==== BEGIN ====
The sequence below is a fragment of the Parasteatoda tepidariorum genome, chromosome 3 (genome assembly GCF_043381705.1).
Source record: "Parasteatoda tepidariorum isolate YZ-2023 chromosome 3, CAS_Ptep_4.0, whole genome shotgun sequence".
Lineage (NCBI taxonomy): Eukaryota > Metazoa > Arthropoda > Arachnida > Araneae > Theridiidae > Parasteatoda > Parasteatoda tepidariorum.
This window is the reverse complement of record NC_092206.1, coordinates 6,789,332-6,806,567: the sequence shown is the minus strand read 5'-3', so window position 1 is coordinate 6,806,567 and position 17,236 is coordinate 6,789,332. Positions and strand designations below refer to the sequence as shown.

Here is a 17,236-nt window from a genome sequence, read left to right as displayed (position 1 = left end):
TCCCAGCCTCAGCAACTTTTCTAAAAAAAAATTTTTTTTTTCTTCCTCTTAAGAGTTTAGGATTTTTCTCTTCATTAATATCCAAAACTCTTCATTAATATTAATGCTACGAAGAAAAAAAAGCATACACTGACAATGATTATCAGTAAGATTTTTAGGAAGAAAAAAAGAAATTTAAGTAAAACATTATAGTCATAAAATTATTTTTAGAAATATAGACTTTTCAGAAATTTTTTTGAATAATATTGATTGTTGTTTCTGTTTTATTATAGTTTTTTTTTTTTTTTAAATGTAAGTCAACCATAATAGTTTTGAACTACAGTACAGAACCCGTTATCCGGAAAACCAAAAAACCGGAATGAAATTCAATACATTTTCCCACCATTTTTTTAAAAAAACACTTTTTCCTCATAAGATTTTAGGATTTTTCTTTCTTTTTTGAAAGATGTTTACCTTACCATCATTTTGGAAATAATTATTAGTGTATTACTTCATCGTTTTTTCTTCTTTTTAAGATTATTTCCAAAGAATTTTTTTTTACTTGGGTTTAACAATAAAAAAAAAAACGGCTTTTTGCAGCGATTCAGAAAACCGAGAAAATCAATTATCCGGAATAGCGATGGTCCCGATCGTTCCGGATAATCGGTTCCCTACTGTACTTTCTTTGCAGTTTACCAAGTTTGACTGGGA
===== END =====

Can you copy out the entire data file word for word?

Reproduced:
The sequence below is a fragment of the Parasteatoda tepidariorum genome, chromosome 3 (genome assembly GCF_043381705.1).
Source record: "Parasteatoda tepidariorum isolate YZ-2023 chromosome 3, CAS_Ptep_4.0, whole genome shotgun sequence".
Lineage (NCBI taxonomy): Eukaryota > Metazoa > Arthropoda > Arachnida > Araneae > Theridiidae > Parasteatoda > Parasteatoda tepidariorum.
This window is the reverse complement of record NC_092206.1, coordinates 6,789,332-6,806,567: the sequence shown is the minus strand read 5'-3', so window position 1 is coordinate 6,806,567 and position 17,236 is coordinate 6,789,332. Positions and strand designations below refer to the sequence as shown.

Here is a 17,236-nt window from a genome sequence, read left to right as displayed (position 1 = left end):
TCCCAGCCTCAGCAACTTTTCTAAAAAAAAATTTTTTTTTTCTTCCTCTTAAGAGTTTAGGATTTTTCTCTTCATTAATATCCAAAACTCTTCATTAATATTAATGCTACGAAGAAAAAAAAGCATACACTGACAATGATTATCAGTAAGATTTTTAGGAAGAAAAAAAGAAATTTAAGTAAAACATTATAGTCATAAAATTATTTTTAGAAATATAGACTTTTCAGAAATTTTTTTGAATAATATTGATTGTTGTTTCTGTTTTATTATAGTTTTTTTTTTTTTTTAAATGTAAGTCAACCATAATAGTTTTGAACTACAGTACAGAACCCGTTATCCGGAAAACCAAAAAACCGGAATGAAATTCAATACATTTTCCCACCATTTTTTTAAAAAAACACTTTTTCCTCATAAGATTTTAGGATTTTTCTTTCTTTTTTGAAAGATGTTTACCTTACCATCATTTTGGAAATAATTATTAGTGTATTACTTCATCGTTTTTTCTTCTTTTTAAGATTATTTCCAAAGAATTTTTTTTTACTTGGGTTTAACAATAAAAAAAAAAACGGCTTTTTGCAGCGATTCAGAAAACCGAGAAAATCAATTATCCGGAATAGCGATGGTCCCGATCGTTCCGGATAATCGGTTCCCTACTGTACTTTCTTTGCAGTTTACCAAGTTTGACTGGGA